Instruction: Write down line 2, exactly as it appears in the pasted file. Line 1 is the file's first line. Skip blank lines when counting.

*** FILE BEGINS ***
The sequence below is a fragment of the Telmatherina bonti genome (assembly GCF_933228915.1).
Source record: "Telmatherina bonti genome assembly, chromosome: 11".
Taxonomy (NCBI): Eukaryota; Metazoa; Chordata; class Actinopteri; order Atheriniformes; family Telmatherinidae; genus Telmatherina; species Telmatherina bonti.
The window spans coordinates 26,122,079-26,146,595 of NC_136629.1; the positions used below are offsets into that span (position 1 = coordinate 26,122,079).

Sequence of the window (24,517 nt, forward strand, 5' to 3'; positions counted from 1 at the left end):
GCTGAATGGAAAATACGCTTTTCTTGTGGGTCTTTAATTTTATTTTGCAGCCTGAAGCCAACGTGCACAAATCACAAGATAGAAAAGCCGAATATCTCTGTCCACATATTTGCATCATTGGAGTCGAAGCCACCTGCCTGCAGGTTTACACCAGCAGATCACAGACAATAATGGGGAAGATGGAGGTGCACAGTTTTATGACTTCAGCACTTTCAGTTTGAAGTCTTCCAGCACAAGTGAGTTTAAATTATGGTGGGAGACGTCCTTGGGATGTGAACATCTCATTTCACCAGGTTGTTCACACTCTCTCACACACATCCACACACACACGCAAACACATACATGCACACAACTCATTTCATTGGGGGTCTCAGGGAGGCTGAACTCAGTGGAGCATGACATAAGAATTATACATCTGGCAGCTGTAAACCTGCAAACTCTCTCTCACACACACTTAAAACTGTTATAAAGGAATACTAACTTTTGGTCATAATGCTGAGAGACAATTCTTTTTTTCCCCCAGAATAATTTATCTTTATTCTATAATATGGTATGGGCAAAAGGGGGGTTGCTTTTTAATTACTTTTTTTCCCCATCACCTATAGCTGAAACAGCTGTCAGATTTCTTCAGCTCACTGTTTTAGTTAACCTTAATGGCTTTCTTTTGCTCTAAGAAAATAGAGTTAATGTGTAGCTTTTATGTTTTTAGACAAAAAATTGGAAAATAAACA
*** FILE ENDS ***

Source record: "Telmatherina bonti genome assembly, chromosome: 11".